Oil prices have streaked upward in North Dakota’s Bakken Shale as production has hit a winter lull, according to the state’s Department of Mineral Resources (DMR).

DMR Director Lynn Helms in the monthly production report for January, which was issued on Thursday, said oil production was down about 4% month/month (m/m) to 35.5 million bbl (1.14 million b/d) from 36.9 million bbl (1.19 million b/d).

Natural gas production dropped by 1.4% m/m to 88.1 Bcf (2.84 Bcf/d) from 89.5 Bcf (2.88 Bcf/d).

“The Bakken continues to get more gassy as time goes on, and that is something we have anticipated,” said Helms. He also noted there is a growing difference between oil and gas figures.

The state’s rig count jumped up to 15 in February from 12 in January. 

The state’s revenue forecast for this year is based on $40/bbl oil prices and 1.2 million b/d of production. Bakken light sweet crude prices were $56.25 on Thursday, compared to $49.13 in February and $41.77 in January.

“The state revenue forecast is built on at least 15 rigs, and 13 drilled but uncompleted wells each month during the year,” Helms said. At current oil prices, there is little danger that the rig count would drop.

Helms also addressed the temporary pause on issuing federal permits to drill by the Biden administration.  

“No one knows how long the freeze on leases will last,” he said. A study is planned by the Department of Interior’s Bureau of Land Management. The review is expected to “drag into early summer.”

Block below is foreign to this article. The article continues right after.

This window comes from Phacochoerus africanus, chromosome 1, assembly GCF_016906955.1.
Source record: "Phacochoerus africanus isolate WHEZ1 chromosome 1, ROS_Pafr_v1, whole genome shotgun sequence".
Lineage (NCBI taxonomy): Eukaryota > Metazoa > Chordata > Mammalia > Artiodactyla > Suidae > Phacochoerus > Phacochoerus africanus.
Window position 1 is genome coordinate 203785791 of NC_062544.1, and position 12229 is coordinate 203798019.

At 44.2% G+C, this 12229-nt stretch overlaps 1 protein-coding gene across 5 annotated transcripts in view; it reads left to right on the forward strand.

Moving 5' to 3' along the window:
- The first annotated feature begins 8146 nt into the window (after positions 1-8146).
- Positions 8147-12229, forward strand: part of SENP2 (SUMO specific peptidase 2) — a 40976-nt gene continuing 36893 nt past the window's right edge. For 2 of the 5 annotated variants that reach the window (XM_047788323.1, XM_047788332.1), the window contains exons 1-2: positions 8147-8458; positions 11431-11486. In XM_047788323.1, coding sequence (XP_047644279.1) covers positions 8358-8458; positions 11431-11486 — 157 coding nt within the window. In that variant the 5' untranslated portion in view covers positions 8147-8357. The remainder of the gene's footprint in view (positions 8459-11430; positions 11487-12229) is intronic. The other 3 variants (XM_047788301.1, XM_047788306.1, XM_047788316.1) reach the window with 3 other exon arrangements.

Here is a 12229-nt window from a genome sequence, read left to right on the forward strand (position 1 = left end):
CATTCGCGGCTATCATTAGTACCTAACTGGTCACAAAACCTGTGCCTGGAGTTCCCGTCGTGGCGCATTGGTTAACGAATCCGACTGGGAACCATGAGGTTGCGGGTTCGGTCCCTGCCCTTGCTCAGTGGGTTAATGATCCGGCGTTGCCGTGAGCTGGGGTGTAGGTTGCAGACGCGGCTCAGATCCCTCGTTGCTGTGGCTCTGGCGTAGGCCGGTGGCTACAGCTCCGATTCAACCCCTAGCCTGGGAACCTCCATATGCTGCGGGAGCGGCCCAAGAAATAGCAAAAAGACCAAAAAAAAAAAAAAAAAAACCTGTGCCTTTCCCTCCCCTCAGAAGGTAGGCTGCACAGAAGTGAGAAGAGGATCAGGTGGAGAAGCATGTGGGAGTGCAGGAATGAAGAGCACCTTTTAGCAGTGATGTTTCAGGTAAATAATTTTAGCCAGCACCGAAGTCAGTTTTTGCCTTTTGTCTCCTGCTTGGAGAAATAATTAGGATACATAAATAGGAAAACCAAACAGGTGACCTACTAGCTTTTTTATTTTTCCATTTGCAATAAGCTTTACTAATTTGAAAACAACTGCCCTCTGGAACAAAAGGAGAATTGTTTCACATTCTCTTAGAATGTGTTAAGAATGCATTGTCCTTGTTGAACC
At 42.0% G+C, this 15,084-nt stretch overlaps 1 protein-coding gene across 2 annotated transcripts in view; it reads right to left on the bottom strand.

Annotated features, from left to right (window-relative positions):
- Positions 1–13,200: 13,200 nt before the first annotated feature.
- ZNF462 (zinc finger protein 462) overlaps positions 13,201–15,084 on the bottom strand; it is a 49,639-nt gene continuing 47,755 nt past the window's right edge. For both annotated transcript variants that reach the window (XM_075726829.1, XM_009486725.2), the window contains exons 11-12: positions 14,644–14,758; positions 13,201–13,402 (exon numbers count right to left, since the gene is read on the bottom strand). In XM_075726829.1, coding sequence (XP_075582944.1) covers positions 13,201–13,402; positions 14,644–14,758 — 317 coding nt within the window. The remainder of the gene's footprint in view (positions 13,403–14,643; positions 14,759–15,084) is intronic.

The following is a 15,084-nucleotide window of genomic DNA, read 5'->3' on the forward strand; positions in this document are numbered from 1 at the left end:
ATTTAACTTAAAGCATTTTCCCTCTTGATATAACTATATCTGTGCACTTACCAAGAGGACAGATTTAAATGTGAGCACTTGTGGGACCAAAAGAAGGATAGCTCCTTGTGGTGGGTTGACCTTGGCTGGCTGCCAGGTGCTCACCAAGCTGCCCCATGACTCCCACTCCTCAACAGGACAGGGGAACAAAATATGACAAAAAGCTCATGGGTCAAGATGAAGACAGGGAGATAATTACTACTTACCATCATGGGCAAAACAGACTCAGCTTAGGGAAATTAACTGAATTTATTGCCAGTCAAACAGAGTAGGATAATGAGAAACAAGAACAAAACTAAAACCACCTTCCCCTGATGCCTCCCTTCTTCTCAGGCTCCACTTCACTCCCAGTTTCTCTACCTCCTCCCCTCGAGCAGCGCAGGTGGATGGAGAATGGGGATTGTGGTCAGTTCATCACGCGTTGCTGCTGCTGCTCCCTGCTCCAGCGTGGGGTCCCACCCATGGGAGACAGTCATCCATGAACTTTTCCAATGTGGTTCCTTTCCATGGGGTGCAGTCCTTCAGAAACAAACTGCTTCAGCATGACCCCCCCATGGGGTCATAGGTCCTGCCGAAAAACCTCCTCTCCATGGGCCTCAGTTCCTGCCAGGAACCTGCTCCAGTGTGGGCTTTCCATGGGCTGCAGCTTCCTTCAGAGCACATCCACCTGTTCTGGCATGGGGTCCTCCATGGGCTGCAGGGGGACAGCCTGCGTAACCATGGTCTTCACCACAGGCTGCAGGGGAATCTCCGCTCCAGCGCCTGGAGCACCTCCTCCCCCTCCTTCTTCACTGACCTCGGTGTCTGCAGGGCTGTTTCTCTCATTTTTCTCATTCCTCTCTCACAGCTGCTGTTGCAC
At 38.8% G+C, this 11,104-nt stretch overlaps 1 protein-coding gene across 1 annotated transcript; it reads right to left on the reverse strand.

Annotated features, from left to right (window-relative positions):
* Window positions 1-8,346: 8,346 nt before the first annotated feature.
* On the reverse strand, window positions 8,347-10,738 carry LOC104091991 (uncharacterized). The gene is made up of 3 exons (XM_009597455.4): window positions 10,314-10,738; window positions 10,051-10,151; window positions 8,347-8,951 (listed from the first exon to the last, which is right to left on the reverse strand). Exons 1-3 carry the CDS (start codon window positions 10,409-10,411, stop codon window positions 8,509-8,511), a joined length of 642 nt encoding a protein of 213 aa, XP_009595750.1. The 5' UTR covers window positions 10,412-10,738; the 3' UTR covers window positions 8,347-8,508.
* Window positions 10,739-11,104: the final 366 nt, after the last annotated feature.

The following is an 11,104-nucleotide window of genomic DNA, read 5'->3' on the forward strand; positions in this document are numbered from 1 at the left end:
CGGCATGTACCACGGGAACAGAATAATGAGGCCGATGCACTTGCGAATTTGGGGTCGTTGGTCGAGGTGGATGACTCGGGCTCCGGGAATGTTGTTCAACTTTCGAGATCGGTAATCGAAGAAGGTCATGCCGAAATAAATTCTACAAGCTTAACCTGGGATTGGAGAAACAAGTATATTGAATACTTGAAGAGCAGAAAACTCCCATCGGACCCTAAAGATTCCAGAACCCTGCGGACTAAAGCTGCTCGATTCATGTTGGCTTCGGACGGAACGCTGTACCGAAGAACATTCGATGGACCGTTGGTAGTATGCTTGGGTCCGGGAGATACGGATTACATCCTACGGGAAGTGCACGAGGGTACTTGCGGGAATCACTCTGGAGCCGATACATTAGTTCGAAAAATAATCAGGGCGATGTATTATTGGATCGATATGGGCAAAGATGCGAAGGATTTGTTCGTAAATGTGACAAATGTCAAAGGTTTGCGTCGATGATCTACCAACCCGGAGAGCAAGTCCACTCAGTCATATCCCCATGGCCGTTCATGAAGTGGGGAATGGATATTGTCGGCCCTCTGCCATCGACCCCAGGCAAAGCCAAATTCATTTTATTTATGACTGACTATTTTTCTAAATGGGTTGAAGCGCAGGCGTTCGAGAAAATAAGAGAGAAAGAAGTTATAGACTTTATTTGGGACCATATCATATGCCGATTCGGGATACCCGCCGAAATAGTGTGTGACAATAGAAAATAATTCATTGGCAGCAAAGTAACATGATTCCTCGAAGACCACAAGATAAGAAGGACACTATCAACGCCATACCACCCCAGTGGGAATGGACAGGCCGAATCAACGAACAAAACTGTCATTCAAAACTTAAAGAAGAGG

In the near term, the impact in North Dakota permitting is expected to impact about 150 permits for wells, he said.

“After the next two fiscal years, however, the impact could accelerate rapidly,” said Helms. Still, the pause in permitting appears to be “less of a problem than initially feared.” The permit pause does not apply to tribal trust lands, where the bulk of the state’s production is centered.

“Since that is dominantly the best geology in North Dakota, that really mitigates the impact on our state,” he said. “In addition, in actuality there is no ban on permitting, per se, but a significant slowdown is underway in which no one in local and district offices can issue permits…”

Also on the radar is a court hearing scheduled in April for the Dakota Access Pipeline, Helms said. In January, the U.S. Court of Appeals for the District of Columbia Circuit upheld an earlier court ruling that vacated a key federal permit issued to the controversial oil conduit.

“That is going to be a very significant event in terms of oil production and prices for North Dakota.”